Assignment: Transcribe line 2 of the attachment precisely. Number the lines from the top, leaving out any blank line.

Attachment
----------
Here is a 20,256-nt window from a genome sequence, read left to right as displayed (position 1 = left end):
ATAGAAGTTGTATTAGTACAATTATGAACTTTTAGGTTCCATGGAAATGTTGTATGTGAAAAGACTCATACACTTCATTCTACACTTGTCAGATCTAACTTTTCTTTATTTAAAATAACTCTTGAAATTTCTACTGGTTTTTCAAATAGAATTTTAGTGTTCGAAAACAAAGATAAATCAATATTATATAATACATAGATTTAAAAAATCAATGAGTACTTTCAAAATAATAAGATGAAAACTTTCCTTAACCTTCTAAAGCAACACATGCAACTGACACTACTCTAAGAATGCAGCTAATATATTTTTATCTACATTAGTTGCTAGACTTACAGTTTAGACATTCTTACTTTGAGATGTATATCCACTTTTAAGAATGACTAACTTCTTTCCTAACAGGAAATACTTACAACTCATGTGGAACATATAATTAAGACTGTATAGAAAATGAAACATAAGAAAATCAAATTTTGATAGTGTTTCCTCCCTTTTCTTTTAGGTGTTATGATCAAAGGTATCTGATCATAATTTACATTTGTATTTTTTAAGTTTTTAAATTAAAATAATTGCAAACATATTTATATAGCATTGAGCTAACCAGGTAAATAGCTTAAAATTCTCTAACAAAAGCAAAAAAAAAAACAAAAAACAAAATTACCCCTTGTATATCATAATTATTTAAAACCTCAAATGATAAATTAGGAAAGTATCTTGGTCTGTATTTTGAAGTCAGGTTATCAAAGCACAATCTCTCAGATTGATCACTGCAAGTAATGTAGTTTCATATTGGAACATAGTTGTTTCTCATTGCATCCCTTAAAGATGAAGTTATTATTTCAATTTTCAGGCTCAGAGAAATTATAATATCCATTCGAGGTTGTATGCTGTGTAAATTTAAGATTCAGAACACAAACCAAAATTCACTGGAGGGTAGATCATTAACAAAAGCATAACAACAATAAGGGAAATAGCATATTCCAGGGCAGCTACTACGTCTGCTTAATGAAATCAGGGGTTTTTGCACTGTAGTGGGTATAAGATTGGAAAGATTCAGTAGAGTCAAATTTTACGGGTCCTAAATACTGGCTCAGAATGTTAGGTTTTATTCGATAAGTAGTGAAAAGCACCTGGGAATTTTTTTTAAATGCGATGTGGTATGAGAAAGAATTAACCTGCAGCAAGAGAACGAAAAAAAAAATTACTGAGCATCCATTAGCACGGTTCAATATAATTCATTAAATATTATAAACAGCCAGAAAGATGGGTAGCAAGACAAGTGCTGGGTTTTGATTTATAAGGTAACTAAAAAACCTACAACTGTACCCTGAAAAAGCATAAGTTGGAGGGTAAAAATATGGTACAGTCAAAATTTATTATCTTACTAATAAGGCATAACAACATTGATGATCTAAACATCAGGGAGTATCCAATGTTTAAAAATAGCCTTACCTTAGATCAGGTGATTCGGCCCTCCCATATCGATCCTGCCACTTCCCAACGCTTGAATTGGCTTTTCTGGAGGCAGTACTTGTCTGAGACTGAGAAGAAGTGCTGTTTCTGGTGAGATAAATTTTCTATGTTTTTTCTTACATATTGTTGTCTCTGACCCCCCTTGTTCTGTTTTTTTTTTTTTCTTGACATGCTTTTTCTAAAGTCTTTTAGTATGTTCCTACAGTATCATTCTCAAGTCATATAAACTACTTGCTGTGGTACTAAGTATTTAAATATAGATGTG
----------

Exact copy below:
ATAGAAGTTGTATTAGTACAATTATGAACTTTTAGGTTCCATGGAAATGTTGTATGTGAAAAGACTCATACACTTCATTCTACACTTGTCAGATCTAACTTTTCTTTATTTAAAATAACTCTTGAAATTTCTACTGGTTTTTCAAATAGAATTTTAGTGTTCGAAAACAAAGATAAATCAATATTATATAATACATAGATTTAAAAAATCAATGAGTACTTTCAAAATAATAAGATGAAAACTTTCCTTAACCTTCTAAAGCAACACATGCAACTGACACTACTCTAAGAATGCAGCTAATATATTTTTATCTACATTAGTTGCTAGACTTACAGTTTAGACATTCTTACTTTGAGATGTATATCCACTTTTAAGAATGACTAACTTCTTTCCTAACAGGAAATACTTACAACTCATGTGGAACATATAATTAAGACTGTATAGAAAATGAAACATAAGAAAATCAAATTTTGATAGTGTTTCCTCCCTTTTCTTTTAGGTGTTATGATCAAAGGTATCTGATCATAATTTACATTTGTATTTTTTAAGTTTTTAAATTAAAATAATTGCAAACATATTTATATAGCATTGAGCTAACCAGGTAAATAGCTTAAAATTCTCTAACAAAAGCAAAAAAAAAAACAAAAAACAAAATTACCCCTTGTATATCATAATTATTTAAAACCTCAAATGATAAATTAGGAAAGTATCTTGGTCTGTATTTTGAAGTCAGGTTATCAAAGCACAATCTCTCAGATTGATCACTGCAAGTAATGTAGTTTCATATTGGAACATAGTTGTTTCTCATTGCATCCCTTAAAGATGAAGTTATTATTTCAATTTTCAGGCTCAGAGAAATTATAATATCCATTCGAGGTTGTATGCTGTGTAAATTTAAGATTCAGAACACAAACCAAAATTCACTGGAGGGTAGATCATTAACAAAAGCATAACAACAATAAGGGAAATAGCATATTCCAGGGCAGCTACTACGTCTGCTTAATGAAATCAGGGGTTTTTGCACTGTAGTGGGTATAAGATTGGAAAGATTCAGTAGAGTCAAATTTTACGGGTCCTAAATACTGGCTCAGAATGTTAGGTTTTATTCGATAAGTAGTGAAAAGCACCTGGGAATTTTTTTTAAATGCGATGTGGTATGAGAAAGAATTAACCTGCAGCAAGAGAACGAAAAAAAAAATTACTGAGCATCCATTAGCACGGTTCAATATAATTCATTAAATATTATAAACAGCCAGAAAGATGGGTAGCAAGACAAGTGCTGGGTTTTGATTTATAAGGTAACTAAAAAACCTACAACTGTACCCTGAAAAAGCATAAGTTGGAGGGTAAAAATATGGTACAGTCAAAATTTATTATCTTACTAATAAGGCATAACAACATTGATGATCTAAACATCAGGGAGTATCCAATGTTTAAAAATAGCCTTACCTTAGATCAGGTGATTCGGCCCTCCCATATCGATCCTGCCACTTCCCAACGCTTGAATTGGCTTTTCTGGAGGCAGTACTTGTCTGAGACTGAGAAGAAGTGCTGTTTCTGGTGAGATAAATTTTCTATGTTTTTTCTTACATATTGTTGTCTCTGACCCCCCTTGTTCTGTTTTTTTTTTTTTCTTGACATGCTTTTTCTAAAGTCTTTTAGTATGTTCCTACAGTATCATTCTCAAGTCATATAAACTACTTGCTGTGGTACTAAGTATTTAAATATAGATGTG